The composting area needs to have a slope so there are places for water to go after experiencing heavy rain. To keep water from becoming trapped between compost rows, windrows should run parallel to the slope of the pad.  The spacing of windrows should be kept to a minimum to help maximize the usage of the space. It is also good to use a windrow management system to track the pile lifecycle, including temperatures, to help determine the optimum time for turning material.

Fourth Stop: Screening and Finishing Area 
Once the compost has matured, it is time for screening. This area should be positioned between the composting area and retail space to help minimize the material handling involved.

Trommel screens should be positioned so overs are coming off the conveyor near the composting side of the yard and fines are near the retail space. Simple little things like this can help reduce cross contamination of material, which will help result in a higher quality end product.


To minimize movement, evaluate the layout of your facility so the material flows one way. A good layout will minimize material handling and help control outside factors, like moisture, which can impact maturing and cause odors.
Images courtesy of Vermeer.

Fifth Stop: Retail Area
Once screening is complete, it is time to retail it. The setup and layout of this space will depend on your customer base. If you are selling in bulk, piles are okay. If you are bagging products, be sure your bulk material is positioned as close as possible to help minimize cycle times. Barriers should be put in place to minimize contaminants, like plastic and paper, from blowing into the retail area. Drainage and coverage should also be considered to keep materials dry and to maintain good quality.

Sixth Stop: Drainage Pond and Perimeter
Part of being a quality compost producer is being a good steward of the land. Constructing a series of drainage ponds on the low side of your property near the composting rows and establishing a barrier of trees or fencing to catch light plastic contaminates can be a good idea and are often required by state and local officials.

Drainage ponds are used to catch runoff and clean it, which is why it is important to have more than just one. The first pond collects runoff while each additional pond helps slow flow and give sediments a chance to separate. These ponds are also a good resource when the compost’s moisture levels are low. Running a pump and sprinkler is a cost-effective way to bring moisture content back to optimal levels. Fencing is almost always required, but trees can offer an additional barrier of protection.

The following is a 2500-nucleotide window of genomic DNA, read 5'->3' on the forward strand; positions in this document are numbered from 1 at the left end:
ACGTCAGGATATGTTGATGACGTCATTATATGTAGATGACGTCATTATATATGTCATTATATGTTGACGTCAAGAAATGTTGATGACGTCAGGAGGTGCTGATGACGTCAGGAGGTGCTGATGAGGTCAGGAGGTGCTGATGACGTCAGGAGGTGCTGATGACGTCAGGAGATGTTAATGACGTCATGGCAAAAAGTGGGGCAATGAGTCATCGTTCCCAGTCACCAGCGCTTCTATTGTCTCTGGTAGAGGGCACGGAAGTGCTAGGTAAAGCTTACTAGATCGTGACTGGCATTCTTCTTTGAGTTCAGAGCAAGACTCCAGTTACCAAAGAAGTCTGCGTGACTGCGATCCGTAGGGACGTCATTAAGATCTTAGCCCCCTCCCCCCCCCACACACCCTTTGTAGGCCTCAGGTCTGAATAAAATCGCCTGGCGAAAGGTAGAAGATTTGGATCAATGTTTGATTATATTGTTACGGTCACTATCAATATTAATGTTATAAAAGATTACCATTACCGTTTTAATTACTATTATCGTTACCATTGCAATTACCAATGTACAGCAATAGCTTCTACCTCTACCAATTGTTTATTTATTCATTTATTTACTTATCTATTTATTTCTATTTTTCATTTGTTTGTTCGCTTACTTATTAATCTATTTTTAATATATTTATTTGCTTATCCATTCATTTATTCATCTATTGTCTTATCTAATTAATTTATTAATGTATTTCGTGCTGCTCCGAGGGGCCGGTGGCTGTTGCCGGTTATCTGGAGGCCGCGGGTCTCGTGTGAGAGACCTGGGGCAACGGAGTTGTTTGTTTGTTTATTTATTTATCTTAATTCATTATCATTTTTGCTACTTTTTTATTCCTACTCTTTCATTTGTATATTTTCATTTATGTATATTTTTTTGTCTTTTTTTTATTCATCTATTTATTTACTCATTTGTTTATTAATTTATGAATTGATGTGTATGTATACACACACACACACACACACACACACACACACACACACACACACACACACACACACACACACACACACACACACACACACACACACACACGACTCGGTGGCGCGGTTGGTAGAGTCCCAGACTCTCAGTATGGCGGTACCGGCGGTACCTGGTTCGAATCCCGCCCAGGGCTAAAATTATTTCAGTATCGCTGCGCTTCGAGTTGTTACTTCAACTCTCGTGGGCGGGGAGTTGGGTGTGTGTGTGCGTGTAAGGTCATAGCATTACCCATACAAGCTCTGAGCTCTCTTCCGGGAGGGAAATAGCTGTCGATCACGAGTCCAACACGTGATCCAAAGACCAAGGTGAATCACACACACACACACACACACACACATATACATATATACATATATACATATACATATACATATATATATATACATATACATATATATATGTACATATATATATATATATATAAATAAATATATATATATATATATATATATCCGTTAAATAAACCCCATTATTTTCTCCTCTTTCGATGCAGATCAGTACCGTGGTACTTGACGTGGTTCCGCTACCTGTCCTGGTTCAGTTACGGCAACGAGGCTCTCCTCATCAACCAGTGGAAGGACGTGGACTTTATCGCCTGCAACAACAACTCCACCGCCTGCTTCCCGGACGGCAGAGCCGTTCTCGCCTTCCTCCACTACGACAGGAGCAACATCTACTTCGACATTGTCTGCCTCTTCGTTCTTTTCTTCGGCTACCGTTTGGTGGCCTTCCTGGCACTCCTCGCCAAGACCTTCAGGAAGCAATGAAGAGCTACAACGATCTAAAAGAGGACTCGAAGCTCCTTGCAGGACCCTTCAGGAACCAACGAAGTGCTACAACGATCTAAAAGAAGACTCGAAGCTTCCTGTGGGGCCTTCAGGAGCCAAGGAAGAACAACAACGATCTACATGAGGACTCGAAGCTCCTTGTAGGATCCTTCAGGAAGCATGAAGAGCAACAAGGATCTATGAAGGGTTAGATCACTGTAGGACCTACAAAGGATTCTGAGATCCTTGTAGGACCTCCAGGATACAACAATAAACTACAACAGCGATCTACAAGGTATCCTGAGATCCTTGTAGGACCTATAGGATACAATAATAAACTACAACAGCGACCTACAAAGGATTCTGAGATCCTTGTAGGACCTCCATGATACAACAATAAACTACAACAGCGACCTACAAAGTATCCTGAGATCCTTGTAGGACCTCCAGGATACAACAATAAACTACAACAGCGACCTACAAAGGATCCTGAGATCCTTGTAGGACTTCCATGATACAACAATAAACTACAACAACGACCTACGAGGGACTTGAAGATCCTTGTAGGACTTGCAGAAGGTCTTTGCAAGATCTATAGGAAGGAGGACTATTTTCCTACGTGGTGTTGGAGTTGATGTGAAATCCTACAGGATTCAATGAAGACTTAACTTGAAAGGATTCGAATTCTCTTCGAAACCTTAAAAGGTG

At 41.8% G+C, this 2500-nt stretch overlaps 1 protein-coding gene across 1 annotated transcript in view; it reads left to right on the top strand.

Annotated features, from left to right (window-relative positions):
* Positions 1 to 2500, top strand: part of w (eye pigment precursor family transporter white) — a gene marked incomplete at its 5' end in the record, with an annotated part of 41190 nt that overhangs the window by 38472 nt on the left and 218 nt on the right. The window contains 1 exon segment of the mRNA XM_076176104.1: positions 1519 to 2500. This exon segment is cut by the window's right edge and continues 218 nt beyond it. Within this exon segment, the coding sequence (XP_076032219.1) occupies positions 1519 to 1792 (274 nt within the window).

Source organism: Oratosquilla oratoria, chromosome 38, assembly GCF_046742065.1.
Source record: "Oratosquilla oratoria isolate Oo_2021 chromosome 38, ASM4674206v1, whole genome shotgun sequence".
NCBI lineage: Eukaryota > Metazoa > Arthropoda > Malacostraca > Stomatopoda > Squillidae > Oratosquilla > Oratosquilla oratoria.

Growing a Successful Composting Business
Optimizing fixed operating costs and producing high-quality mulch starts with the basics. Setting up your facility to help minimize movement and deliver optimal compost maturing conditions can help you develop and grow a successful composting business.

However, it does not end here. As your operation grows and evolves, the site layout and flow of material needs to be questioned and changes will need to happen. Keeping this spirit of continuous improvement alive within your operation will ultimately guide you to a more efficient compost layout. | WA

Ted Dirkx is the Sales Manager for Environmental Equipment at Vermeer. After studying composting and graduating with a degree in Environmental Studies from Central College he joined equipment manufacturer Vermeer Corporation in Pella, IA. For the past 11 years, he has been traveling about 25 weeks a year, roaming North America and beyond, helping organizations set up compost facilities, manufacture mulch, clear land, and produce biofuels. As he interacts with operations, he is a curious learner of all things that make their operations successful. He has presented at the Compost Council of Canada Conference, Canadian Wood Waste Recycling Association, Waste Expo, and USCC Conference on topics related to operational efficiency and maintenance. Dirkx can be reached at [email protected]